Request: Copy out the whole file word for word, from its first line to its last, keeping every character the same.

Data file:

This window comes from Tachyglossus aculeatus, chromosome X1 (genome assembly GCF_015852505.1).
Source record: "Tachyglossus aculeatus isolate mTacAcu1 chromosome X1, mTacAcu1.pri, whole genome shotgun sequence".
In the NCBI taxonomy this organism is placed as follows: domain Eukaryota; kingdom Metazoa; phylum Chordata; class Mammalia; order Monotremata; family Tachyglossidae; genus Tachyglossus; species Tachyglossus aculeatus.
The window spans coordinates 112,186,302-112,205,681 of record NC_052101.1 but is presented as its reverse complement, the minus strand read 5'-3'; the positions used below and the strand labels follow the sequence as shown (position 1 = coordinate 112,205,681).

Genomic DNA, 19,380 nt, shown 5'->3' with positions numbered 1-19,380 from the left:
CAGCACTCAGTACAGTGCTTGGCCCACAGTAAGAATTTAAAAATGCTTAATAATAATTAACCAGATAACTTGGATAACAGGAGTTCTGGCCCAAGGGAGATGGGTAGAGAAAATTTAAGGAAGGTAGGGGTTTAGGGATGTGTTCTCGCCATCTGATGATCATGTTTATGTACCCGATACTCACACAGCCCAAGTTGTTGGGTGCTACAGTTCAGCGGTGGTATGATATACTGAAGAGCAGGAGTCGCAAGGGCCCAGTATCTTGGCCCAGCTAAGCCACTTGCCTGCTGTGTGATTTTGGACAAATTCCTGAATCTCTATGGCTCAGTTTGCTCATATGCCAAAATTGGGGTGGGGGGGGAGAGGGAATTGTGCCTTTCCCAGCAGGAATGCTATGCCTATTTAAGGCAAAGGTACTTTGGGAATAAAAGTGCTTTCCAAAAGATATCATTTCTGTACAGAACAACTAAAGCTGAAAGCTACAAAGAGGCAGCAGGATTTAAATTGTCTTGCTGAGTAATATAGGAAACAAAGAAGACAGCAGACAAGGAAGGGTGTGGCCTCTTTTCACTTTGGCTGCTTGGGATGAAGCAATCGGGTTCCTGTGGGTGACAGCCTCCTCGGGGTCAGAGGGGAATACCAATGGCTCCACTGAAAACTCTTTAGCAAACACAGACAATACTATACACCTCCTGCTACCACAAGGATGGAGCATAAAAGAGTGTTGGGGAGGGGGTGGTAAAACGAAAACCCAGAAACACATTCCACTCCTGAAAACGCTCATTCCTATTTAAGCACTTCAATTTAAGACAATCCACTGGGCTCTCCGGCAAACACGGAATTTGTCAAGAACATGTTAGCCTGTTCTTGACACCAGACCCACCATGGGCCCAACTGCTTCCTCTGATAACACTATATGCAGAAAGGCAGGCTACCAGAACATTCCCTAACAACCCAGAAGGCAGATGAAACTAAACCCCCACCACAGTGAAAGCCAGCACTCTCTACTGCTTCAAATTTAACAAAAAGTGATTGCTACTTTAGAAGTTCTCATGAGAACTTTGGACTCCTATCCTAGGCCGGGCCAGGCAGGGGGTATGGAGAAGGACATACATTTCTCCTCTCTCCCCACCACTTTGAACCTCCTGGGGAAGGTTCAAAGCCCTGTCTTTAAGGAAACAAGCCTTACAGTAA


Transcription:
This window comes from Tachyglossus aculeatus, chromosome X1 (genome assembly GCF_015852505.1).
Source record: "Tachyglossus aculeatus isolate mTacAcu1 chromosome X1, mTacAcu1.pri, whole genome shotgun sequence".
In the NCBI taxonomy this organism is placed as follows: domain Eukaryota; kingdom Metazoa; phylum Chordata; class Mammalia; order Monotremata; family Tachyglossidae; genus Tachyglossus; species Tachyglossus aculeatus.
The window spans coordinates 112,186,302-112,205,681 of record NC_052101.1 but is presented as its reverse complement, the minus strand read 5'-3'; the positions used below and the strand labels follow the sequence as shown (position 1 = coordinate 112,205,681).

Genomic DNA, 19,380 nt, shown 5'->3' with positions numbered 1-19,380 from the left:
CAGCACTCAGTACAGTGCTTGGCCCACAGTAAGAATTTAAAAATGCTTAATAATAATTAACCAGATAACTTGGATAACAGGAGTTCTGGCCCAAGGGAGATGGGTAGAGAAAATTTAAGGAAGGTAGGGGTTTAGGGATGTGTTCTCGCCATCTGATGATCATGTTTATGTACCCGATACTCACACAGCCCAAGTTGTTGGGTGCTACAGTTCAGCGGTGGTATGATATACTGAAGAGCAGGAGTCGCAAGGGCCCAGTATCTTGGCCCAGCTAAGCCACTTGCCTGCTGTGTGATTTTGGACAAATTCCTGAATCTCTATGGCTCAGTTTGCTCATATGCCAAAATTGGGGTGGGGGGGGAGAGGGAATTGTGCCTTTCCCAGCAGGAATGCTATGCCTATTTAAGGCAAAGGTACTTTGGGAATAAAAGTGCTTTCCAAAAGATATCATTTCTGTACAGAACAACTAAAGCTGAAAGCTACAAAGAGGCAGCAGGATTTAAATTGTCTTGCTGAGTAATATAGGAAACAAAGAAGACAGCAGACAAGGAAGGGTGTGGCCTCTTTTCACTTTGGCTGCTTGGGATGAAGCAATCGGGTTCCTGTGGGTGACAGCCTCCTCGGGGTCAGAGGGGAATACCAATGGCTCCACTGAAAACTCTTTAGCAAACACAGACAATACTATACACCTCCTGCTACCACAAGGATGGAGCATAAAAGAGTGTTGGGGAGGGGGTGGTAAAACGAAAACCCAGAAACACATTCCACTCCTGAAAACGCTCATTCCTATTTAAGCACTTCAATTTAAGACAATCCACTGGGCTCTCCGGCAAACACGGAATTTGTCAAGAACATGTTAGCCTGTTCTTGACACCAGACCCACCATGGGCCCAACTGCTTCCTCTGATAACACTATATGCAGAAAGGCAGGCTACCAGAACATTCCCTAACAACCCAGAAGGCAGATGAAACTAAACCCCCACCACAGTGAAAGCCAGCACTCTCTACTGCTTCAAATTTAACAAAAAGTGATTGCTACTTTAGAAGTTCTCATGAGAACTTTGGACTCCTATCCTAGGCCGGGCCAGGCAGGGGGTATGGAGAAGGACATACATTTCTCCTCTCTCCCCACCACTTTGAACCTCCTGGGGAAGGTTCAAAGCCCTGTCTTTAAGGAAACAAGCCTTACAGTAA